In a healthy nation, loyalty has its limits and unconditional love can coexist with conditional involvement. Unconditional does not, after all, mean uncritical. You can both love someone unconditionally and place conditions on your interactions to protect your own boundaries. “I love you unconditionally and I take care of myself by not living with you.” This is a shrewd fondness!

The essential inner core of our nation must remain intact as alliances begin, change, or end. The journey never violates our wholeness. When we are clear about our national boundaries, the innate identity that is us is not bestowed by other nations; nor do we let our peace, heritage and prosperity be plundered by them or by their dissatisfied citizenry.

It is building a functional healthy national unity when we are generous with other nations while our own wholeness still remains inviolate. It is a great boost to patriotic esteem to live in a nation that is both in-touch and intact. This is healthy interdependence.

In any truly healthy international relationship, we become invested in our allies. This means that we put money and effort into our ally’s welfare. It also means that we care about our ally’s opinions and treatment of us. We do not allow them to overrun our boundaries and plunder our wealth indefinitely. We do not do so to them, either. This is perfectly normal and flows logically from the nature of alliance.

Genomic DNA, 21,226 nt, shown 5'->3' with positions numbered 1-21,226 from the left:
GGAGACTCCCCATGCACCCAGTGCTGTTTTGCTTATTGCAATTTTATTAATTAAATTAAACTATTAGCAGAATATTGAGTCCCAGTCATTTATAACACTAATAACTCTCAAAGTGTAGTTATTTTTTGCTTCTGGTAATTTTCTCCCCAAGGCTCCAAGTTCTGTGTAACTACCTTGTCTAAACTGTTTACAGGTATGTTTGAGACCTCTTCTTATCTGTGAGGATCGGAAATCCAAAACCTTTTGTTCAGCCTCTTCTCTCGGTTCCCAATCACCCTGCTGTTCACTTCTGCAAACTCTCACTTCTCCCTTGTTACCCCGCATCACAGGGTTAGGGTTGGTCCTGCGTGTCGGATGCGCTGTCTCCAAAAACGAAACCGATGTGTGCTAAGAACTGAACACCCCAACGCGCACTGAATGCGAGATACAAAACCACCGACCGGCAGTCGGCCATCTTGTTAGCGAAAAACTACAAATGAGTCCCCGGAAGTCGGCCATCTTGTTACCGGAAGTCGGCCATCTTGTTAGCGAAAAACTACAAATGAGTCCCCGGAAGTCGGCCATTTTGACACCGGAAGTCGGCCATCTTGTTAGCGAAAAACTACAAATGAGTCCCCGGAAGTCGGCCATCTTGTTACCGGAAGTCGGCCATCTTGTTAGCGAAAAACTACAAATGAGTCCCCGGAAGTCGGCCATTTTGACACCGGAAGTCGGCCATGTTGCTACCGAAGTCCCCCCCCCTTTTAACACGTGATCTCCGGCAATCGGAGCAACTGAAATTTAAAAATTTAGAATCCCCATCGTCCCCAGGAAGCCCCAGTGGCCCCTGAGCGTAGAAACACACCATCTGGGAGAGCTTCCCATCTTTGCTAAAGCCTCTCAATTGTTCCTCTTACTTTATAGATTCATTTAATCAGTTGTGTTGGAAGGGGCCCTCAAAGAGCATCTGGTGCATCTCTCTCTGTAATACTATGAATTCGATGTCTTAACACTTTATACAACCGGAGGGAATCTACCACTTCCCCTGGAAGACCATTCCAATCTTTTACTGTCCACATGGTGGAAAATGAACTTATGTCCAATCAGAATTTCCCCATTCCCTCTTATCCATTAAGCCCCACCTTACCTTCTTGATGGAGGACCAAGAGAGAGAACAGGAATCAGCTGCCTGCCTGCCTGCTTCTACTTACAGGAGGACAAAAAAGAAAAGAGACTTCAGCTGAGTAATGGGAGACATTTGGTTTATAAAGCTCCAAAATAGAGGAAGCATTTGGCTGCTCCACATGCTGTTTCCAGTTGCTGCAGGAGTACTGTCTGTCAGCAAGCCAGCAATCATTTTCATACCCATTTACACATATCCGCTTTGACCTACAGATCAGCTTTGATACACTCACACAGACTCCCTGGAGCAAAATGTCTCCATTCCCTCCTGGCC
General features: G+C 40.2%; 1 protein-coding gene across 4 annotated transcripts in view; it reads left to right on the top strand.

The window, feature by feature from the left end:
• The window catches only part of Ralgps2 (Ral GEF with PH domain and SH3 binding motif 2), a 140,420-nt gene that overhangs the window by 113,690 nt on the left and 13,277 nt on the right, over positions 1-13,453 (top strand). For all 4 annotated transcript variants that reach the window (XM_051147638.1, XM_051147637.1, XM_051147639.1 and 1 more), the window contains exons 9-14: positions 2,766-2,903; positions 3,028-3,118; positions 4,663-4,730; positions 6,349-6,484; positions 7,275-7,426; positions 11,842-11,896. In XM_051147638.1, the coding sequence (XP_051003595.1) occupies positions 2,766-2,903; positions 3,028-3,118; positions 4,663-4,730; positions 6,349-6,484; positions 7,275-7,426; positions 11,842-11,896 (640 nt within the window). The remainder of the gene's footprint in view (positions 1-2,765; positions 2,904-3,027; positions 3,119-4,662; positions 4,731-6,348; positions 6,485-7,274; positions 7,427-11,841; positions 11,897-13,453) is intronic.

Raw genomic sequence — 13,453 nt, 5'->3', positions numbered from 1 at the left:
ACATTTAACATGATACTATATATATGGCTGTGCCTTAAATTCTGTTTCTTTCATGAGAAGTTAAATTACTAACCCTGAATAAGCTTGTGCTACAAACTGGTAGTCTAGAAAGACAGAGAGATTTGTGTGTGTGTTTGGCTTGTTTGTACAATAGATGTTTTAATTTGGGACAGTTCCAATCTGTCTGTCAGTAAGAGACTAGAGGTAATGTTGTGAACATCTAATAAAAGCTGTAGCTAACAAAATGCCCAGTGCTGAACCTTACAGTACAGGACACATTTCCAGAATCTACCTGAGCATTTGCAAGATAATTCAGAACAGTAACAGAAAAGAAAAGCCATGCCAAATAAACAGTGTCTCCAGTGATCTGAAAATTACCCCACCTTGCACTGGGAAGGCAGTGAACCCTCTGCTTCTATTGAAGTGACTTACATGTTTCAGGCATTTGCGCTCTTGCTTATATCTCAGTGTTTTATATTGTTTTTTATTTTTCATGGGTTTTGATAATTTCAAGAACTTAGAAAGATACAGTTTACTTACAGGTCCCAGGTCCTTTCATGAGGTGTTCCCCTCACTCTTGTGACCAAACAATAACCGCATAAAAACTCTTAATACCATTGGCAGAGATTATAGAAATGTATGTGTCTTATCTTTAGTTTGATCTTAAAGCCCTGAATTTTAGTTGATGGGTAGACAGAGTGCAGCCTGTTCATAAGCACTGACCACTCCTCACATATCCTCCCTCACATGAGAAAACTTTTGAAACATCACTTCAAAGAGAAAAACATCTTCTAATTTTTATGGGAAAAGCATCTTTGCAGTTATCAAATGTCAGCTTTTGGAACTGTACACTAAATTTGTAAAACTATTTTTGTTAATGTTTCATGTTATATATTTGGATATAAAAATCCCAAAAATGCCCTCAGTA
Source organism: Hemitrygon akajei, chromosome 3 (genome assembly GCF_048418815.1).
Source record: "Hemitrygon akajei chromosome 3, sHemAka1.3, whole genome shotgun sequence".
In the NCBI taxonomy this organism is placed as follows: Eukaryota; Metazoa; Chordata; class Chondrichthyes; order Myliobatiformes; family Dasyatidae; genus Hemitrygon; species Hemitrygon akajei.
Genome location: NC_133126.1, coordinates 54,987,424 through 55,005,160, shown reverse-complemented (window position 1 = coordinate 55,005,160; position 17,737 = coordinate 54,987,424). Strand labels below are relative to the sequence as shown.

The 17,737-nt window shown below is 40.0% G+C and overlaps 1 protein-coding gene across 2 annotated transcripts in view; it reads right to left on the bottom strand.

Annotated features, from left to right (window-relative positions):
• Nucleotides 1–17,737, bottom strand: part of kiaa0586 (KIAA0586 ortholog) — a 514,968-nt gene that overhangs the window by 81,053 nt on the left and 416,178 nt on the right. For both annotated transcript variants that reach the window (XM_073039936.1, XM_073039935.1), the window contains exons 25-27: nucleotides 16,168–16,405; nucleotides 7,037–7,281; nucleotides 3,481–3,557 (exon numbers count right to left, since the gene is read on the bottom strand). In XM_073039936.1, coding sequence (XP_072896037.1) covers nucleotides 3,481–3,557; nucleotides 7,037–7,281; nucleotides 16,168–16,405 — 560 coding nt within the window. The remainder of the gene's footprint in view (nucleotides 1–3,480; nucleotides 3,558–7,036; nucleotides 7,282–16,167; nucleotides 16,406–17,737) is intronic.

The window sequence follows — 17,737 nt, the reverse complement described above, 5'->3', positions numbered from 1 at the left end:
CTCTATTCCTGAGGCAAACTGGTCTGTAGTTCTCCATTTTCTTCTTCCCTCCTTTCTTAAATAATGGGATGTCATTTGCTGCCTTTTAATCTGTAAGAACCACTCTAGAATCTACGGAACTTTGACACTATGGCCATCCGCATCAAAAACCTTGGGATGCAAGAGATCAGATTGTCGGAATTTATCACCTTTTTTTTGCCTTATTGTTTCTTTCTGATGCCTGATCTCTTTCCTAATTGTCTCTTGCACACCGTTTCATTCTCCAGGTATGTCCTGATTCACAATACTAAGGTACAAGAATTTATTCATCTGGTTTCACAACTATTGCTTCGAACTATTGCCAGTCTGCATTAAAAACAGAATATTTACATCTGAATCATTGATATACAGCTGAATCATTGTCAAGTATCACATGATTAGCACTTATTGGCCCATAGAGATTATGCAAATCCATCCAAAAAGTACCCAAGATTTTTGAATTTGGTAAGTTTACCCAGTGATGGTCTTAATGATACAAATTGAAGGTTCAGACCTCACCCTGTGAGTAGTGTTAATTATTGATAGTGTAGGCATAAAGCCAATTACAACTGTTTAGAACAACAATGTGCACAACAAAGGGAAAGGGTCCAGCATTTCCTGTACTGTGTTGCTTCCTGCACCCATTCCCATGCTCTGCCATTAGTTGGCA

In a functional alliance, we are open as friends, not as victims. In other words, our commitment does not mean losing our borders.

In a neurotic investment, we lose our ability to protect ourselves. We helplessly allow the actions of our ally to determine the state of our union. We live by reacting, rather than by taking action. We give up power, perhaps in the fear that other nations will not stand by us or will look down on us; we fail to realize that we are responsible and able to care for ourselves, and that they need us, too.

This is an example of how the neurotic fears of individuals can sabotage national patriotic esteem.

It is also important to notice that those nations who abuse their people produce citizens who have the most trouble in respecting healthy international boundaries. For those citizens, boundaries at home are not safe or worthy of respect, and so they behave contemptuously toward our borders and our rules.

When they understand how bad governance has destroyed their opportunities at home, they have taken the first step in empowering themselves to change the situation in their own nations. If we allow them to import their improper expectations about government to our nation, and to export our wealth to socialist nations that would otherwise have overthrown their oppressive and impoverishing governments by now, we help no one.